Virginia Landlord Tenant Law

Virginia Landlord Tenant Laws are set forth in the Code of Virginia, Title 55, Chapter 13.2 Virginia Residential Landlord and Tenant Act. The statutes provide the laws, rights and responsibilities of the parties to a landlord tenant relationship. Virginia Landlord Tenant Law also provides remedies in the event that one of the parties violates terms of the rental agreement or other landlord tenant statutes.

No part of this information is intended to be a substitute for legal advice. If you have questions or believe you have a case under Virginia Landlord Tenant Law, you should seek the advice of an attorney.

Virginia Landlord Tenant Law

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Virginia Landlord Tenant Law – Security Deposits

Landlords are permitted to require a security deposit, but Virginia Landlord Tenant Law specifies in 55-248.15:1 that the security deposit cannot exceed “an amount or value in excess of two months’ periodic rent.” Upon termination of the tenancy, the landlord is required to return the security deposit to the tenant. The landlord can withhold the amount of money equal to the cost of repairs for damages to the premises caused by the tenant. Virginia Landlord Tenant Law forbids a landlord from withholding any portion of the security deposit for normal wear and tear to the property. After deducting for damages, the landlord is required to return the security deposit to the tenant within 45 days after termination of the tenancy.

Virginia Landlord Tenant Law – Miscellaneous Statutes

Landlord may obtain certain insurance for tenant Section 55-248.7:2 of Virginia Landlord Tenant Law provides that a landlord may require “damage insurance.” It is important to note, “The landlord cannot require a tenant to pay both security deposits and the cost of damage insurance premiums, if the total amount of any security deposits and damage insurance premiums exceeds the amount of two months’ periodic rent.”

Landlords can require tenants to maintain renter’s insurance as a condition of the tenancy. In accordance with the statute, “A landlord may require a tenant to pay for the cost of premiums for such insurance obtained by the landlord, to provide such coverage for the tenant as part of rent or as otherwise provided herein.” Again, if the insurance is required, it must not exceed an amount equal to more than two months’ periodic rent. Disposal of property abandoned by tenants Virginia Landlord Tenant Law considers property left by the tenant after the termination of the tenancy and after recovery of the possession of the premises by the landlord to be abandoned. Landlords may “dispose of the property so abandoned as the landlord sees fit or appropriate, provided he has: (i) given a termination notice to the tenant in accordance with this chapter, which includes a statement that any items of personal property left in the dwelling unit or the premises would be disposed of within the 24-hour period after termination.” The landlord must allow the tenant reasonable access to recover his or her property but after the 24 hours, the landlord “shall not have any liability for the risk of loss for such personal property.”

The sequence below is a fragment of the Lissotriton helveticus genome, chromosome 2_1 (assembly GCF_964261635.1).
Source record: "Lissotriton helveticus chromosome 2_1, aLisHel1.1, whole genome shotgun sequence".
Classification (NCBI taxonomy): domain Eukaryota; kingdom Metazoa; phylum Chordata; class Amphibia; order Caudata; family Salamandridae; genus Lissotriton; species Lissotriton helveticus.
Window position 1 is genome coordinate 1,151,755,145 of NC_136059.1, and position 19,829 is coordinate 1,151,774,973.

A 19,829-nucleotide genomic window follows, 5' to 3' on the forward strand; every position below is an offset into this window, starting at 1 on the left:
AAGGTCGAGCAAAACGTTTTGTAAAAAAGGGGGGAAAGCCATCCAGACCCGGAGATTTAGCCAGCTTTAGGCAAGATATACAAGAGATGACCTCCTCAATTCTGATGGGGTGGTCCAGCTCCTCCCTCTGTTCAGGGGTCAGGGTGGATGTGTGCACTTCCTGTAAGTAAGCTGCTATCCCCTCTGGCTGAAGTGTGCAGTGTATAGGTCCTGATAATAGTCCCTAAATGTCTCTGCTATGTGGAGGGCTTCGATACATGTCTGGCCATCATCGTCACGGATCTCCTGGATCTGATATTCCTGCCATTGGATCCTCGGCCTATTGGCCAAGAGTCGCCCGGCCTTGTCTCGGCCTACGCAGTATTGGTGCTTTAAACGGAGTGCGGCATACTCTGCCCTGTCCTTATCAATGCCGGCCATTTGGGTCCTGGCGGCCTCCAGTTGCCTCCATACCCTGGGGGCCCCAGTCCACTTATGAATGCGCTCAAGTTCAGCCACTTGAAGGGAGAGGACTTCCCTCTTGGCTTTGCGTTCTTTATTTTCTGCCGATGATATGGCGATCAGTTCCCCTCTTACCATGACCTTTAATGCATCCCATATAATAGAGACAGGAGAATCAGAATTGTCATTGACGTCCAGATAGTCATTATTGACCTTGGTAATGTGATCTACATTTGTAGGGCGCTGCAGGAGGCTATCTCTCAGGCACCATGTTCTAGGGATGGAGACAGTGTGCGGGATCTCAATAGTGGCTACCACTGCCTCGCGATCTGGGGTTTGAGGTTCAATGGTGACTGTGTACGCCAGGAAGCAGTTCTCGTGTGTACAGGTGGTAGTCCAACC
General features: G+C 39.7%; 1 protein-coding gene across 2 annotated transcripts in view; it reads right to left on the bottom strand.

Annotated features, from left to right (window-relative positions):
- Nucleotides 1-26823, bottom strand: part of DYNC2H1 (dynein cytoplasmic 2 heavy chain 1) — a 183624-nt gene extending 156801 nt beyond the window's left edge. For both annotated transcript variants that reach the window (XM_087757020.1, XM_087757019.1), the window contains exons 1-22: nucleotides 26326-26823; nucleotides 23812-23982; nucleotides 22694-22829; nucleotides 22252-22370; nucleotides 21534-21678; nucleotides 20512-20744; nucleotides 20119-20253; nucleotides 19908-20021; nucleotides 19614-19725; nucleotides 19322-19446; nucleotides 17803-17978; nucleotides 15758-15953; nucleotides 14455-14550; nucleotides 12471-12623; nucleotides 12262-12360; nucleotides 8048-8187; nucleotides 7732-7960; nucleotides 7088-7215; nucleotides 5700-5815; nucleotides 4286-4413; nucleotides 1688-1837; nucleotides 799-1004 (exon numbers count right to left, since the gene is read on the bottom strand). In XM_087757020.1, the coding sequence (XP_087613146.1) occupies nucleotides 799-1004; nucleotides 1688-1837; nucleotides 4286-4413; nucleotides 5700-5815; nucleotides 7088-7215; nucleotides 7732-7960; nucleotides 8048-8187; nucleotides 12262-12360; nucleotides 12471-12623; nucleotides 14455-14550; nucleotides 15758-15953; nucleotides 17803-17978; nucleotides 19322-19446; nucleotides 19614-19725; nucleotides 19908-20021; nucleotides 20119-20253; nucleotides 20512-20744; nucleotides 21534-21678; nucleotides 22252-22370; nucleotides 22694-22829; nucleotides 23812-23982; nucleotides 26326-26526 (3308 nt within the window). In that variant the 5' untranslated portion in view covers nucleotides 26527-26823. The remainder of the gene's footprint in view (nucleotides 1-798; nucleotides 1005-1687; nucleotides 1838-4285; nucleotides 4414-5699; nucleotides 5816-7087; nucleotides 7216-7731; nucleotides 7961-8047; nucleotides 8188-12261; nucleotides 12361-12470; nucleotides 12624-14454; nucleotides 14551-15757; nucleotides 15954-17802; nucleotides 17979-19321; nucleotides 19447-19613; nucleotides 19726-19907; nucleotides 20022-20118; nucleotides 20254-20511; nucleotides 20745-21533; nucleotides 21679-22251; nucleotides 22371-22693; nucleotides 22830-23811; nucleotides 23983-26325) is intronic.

When you conduct a thorough screening of every applicant with Virginia Tenant Screening and obtain necessary Virginia Landlord Forms, you are protecting yourself and your property. You are also providing required notices with the language required by Virginia Landlord Tenant Law.

Virginia Tenant Screening Background Checks

A key component of landlord tenant laws is also Virginia Tenant Screening Background Checks. We’ve dedicated an entire page to it because of its importance. Visit Virginia Tenant Screening Background Checks to screen your tenant

Virginia Landlord Forms

All states require a variety of forms to rent an apartment to a tenant and Virginia is no exception. Check out American Apartment Owners Association’s Virginia Landlord Forms now.

Nationwide Landlord Tenant Laws

Looking for landlord tenant laws outside of Virginia? The American Apartment Owners Association offers helpful landlord tenant laws for all 50 states. Click on any of the states listed below and go directly to its landlord tenant law page. To visit the homepage of
landlord tenant laws, click here.